More leaving cabs without paying up

50% jump in incidents last year; that's despite many cases going unreported

Last September, cabby Derrick Phua drove a passenger, who refused to pay, to a police station. He has yet to get his fare.
Last September, cabby Derrick Phua drove a passenger, who refused to pay, to a police station. He has yet to get his fare. ST PHOTO: CHEW SENG KIM

More cases of taxi drivers being left high and dry, after passengers ran off without paying, were reported last year.

There were 121 cases referred by cab companies to the Public Transport Council (PTC) and the Land Transport Authority (LTA) - a 50 per cent jump from 80 cases in 2013.

In 2012, there were 68 cases.

The numbers, however, may represent just a fraction of the problem as cab companies will try to recover the unpaid fares for their drivers first. Only after being unable to do so, will they refer the cases to the authorities.

SMRT, the island's fourth-biggest operator with 3,600 taxis, had 180 reported cases of fare evasion from its drivers last year, about twice that in 2012.

"This continues to be an area of concern to SMRT," said Mr Patrick Nathan, its vice-president of corporate information and communications.

Both TransCab and Premier Taxis said their drivers reported about 20 cases last year. But TransCab general manager Jasmine Tan believes many cases go unreported and estimates that there is at least one case a day.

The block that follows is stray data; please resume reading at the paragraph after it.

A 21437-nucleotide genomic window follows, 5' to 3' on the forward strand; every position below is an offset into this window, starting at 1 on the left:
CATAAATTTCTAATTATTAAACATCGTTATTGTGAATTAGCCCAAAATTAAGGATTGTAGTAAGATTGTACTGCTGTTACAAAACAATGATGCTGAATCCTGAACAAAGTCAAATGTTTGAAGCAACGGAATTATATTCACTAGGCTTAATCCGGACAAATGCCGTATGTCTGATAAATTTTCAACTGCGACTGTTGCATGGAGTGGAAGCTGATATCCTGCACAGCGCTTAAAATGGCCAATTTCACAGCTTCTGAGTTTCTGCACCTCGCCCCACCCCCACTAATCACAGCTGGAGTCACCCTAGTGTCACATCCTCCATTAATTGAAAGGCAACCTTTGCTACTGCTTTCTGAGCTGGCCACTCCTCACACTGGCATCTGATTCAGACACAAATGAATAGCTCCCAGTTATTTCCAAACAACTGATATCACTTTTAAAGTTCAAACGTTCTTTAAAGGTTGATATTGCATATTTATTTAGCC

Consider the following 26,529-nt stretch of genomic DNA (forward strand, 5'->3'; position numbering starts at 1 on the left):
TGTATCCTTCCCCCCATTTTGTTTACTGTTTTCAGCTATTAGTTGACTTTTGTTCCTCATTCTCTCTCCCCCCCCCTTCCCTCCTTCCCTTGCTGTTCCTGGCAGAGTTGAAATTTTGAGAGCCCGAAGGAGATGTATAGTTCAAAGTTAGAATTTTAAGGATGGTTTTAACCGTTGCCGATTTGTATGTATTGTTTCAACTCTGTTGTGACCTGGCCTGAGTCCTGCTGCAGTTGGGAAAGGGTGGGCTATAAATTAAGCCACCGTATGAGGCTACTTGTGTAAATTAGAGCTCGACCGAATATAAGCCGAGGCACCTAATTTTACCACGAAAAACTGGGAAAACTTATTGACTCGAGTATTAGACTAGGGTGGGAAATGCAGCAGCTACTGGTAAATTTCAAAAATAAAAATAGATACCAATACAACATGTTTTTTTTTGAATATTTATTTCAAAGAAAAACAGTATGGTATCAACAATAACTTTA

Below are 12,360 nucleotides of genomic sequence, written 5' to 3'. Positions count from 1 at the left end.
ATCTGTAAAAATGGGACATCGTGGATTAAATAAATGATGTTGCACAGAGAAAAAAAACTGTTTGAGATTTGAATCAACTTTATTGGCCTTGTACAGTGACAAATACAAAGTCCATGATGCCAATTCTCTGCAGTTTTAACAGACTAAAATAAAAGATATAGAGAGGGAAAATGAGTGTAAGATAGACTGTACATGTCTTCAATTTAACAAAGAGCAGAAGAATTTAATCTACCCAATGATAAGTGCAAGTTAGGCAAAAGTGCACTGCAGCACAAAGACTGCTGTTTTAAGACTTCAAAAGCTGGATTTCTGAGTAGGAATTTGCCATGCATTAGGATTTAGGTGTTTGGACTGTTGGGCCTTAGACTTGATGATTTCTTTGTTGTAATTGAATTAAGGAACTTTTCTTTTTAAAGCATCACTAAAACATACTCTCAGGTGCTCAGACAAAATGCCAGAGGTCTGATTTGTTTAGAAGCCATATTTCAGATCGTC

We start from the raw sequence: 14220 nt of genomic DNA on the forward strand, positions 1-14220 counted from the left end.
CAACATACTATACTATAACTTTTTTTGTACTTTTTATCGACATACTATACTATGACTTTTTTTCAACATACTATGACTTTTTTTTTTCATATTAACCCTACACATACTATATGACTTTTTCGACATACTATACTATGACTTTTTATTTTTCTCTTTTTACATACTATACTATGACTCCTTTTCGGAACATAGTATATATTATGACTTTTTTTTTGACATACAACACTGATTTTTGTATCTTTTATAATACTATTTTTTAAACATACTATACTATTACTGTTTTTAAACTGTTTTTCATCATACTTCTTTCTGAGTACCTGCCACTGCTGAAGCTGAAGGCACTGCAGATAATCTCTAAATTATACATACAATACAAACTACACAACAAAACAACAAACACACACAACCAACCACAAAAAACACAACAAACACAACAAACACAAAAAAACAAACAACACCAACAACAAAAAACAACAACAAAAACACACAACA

"Most times, taxi drivers are not able to catch hold of the passengers. When the taxi reaches the destination, they just run off. Without any (personal) details, the driver will just drop the case," Ms Tan said.

Of the 339 reports handled by the PTC and LTA in the past four years, about 30 per cent, or 98 cases, were unresolved because of insufficient details about the passenger, or because the taxi driver decided not to pursue the matter.

Still, the PTC and LTA managed to recover fares from 188, or 55 per cent, of the cases.

In another 29 cases, the passengers were taken to court or issued a notice of offence, while 24 cases are still undergoing investigations.

Under the Public Transport Council Act, a passenger found guilty of fare evasion can be fined up to $1,000. Repeat offenders can be fined $2,000, and also jailed up to six months.

PTC and LTA said last year's increase in cases could be because more drivers now know how they can lodge complaints against fare cheats.

Despite the rise in reported cases overall, ComfortDelGro, the largest operator here with 16,000 cabs, has seen an improvement.

Ms Tammy Tan, ComfortDelGro's group corporate communications officer, said fare cheat cases fell by 16 per cent last year, compared to 2013.

Ms Tan said its cabbies are advised to file non-payment reports with the police, and the company then looks into each case. Decals warning people against fare evasion are also displayed in their cabs.

To deter fare evaders, Mr Nathan said SMRT will blacklist their phone numbers in the booking system.

In three years of driving a taxi, Mr Derrick Phua, 38, has already encountered two fare cheats.

In an incident last September, Mr Phua said the passenger told him outright she was not going to pay as they were reaching their destination in Jurong West.

Mr Phua said this could be because he did not allow her to eat in his taxi. He later drove her to a police station and made a report, but has yet to collect the fare of more than $20.

"I'm disappointed with the outcome," he said. "There's no point putting up the sticker warning against fare evasion, when passengers can get away with it."


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